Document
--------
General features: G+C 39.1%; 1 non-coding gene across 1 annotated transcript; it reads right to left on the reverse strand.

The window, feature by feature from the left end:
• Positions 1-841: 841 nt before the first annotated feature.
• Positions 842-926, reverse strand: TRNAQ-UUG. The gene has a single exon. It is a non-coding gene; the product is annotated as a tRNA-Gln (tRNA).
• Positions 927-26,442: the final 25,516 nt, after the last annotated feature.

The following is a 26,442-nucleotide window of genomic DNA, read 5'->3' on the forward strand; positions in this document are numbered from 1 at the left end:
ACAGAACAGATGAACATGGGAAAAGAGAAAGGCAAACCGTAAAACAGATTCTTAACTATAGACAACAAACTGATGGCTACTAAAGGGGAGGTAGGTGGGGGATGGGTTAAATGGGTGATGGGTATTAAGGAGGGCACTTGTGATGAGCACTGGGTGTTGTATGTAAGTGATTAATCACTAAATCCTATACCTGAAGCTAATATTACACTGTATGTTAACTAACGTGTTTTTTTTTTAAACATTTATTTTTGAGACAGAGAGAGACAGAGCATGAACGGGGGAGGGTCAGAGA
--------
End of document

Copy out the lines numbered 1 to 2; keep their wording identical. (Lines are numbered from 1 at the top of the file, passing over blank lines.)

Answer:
General features: G+C 39.1%; 1 non-coding gene across 1 annotated transcript; it reads right to left on the reverse strand.

The window, feature by feature from the left end: